How do I isolate wireless clients from my LAN?

Fritz

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Apr 6, 2015
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OK, I've been fighting this problem for way too long. I've Googled til I'm blue in the face and have come up with nothing but gibberish and info that has nothing to do with my issue.

I want to allows wireless clients to access the Internet ONLY. NO local computers and NO local resources. INTERNET only.

I'm currently using PFSense as my router and I have 2 AP's available for usage, a Ruckus 7372 and a Aruba IAP 225.

I google how to us an AP with PFSense and all google returned was how to use PFSense AS AN AP. :mad:

If someone could point me in the right direction I'd mucho appreciate it.

For starters, what is it that will actually do the blocking, PFSense or the AP?

The Ruckus has it's own DHCP server and I can put the wireless clients into whatever subnet I want but they still have access to the LAN. So what's the point?

The Aruba is far far more complicated and I'm still experimenting with it. I thought I could just set up a guest network and that would do the trick but hell no, the guest network has full access to the LAN

Somebody please help.
 

klui

Active Member
Feb 3, 2019
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You want to let the AP do it if it can--then it's just a "checkbox." Otherwise create a firewall rule to prevent clients on the WiFi VLAN to only access the internet. Having a separate VLAN for WiFi clients will be easier to create your rule otherwise you'd have to differentiate between wired and wireless clients.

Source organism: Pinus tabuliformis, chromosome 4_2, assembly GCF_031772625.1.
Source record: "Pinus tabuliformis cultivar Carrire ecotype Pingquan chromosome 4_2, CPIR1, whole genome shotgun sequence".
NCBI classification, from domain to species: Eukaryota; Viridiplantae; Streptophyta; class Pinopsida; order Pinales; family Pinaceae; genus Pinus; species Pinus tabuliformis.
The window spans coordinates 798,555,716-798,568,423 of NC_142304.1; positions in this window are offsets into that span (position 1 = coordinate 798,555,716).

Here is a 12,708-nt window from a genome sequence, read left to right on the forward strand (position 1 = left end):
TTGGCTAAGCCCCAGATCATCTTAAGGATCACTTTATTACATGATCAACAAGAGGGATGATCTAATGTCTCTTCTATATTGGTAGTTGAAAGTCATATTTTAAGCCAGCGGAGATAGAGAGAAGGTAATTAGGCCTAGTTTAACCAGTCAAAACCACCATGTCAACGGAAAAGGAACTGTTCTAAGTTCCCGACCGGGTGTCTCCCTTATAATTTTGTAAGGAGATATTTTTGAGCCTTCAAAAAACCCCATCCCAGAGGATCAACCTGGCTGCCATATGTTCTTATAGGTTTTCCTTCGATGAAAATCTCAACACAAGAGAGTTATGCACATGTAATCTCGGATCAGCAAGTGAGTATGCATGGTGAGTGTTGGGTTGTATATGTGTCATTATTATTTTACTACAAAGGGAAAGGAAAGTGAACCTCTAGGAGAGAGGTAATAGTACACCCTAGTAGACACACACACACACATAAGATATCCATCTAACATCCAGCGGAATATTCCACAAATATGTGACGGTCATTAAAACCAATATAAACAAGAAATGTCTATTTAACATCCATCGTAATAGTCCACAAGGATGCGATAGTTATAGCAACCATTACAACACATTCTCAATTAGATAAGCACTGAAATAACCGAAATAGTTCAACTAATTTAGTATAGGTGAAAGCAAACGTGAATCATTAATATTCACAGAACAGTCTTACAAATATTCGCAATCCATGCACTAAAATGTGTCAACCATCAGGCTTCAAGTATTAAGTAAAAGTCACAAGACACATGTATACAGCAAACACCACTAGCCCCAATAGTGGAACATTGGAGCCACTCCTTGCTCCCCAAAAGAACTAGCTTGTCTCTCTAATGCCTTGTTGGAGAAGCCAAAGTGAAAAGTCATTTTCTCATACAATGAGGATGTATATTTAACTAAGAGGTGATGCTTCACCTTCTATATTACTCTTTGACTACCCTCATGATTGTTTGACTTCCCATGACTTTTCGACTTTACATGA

Question

Is there a way to enable Client Isolation on standalone AP?

Customer Environment

Standalone AP

Resolution

We do have some form of client isolation on standalone APs. However, there has never been full client isolation on Standalone APs. Standalone APs do not have layer 3/layer4 isolation filters.

rkscli : set ap-bridge <wlan name> [enable|disable]
rkscli : get ap-bridge <wlan name>

set ap-bridge : set ap-bridge <wlan name> {enable|disable}

-- Modify AP WLAN's wireless bridge mode

Example :

rkscli : get ap-bridge wlan0
wlan0 AP-Bridge Mode: Disabled
OK
rkscli : set ap-bridge wlan0 enable
OK


The ‘set ap-bridge disable’ disables the inter BSS relay that permits clients associated to the same WLAN to intercommunicate directly via Layer 2 (MAC forwarding). Disabling this feature will not block users from directly communicating if associated to other WLANs on the same AP or across APs.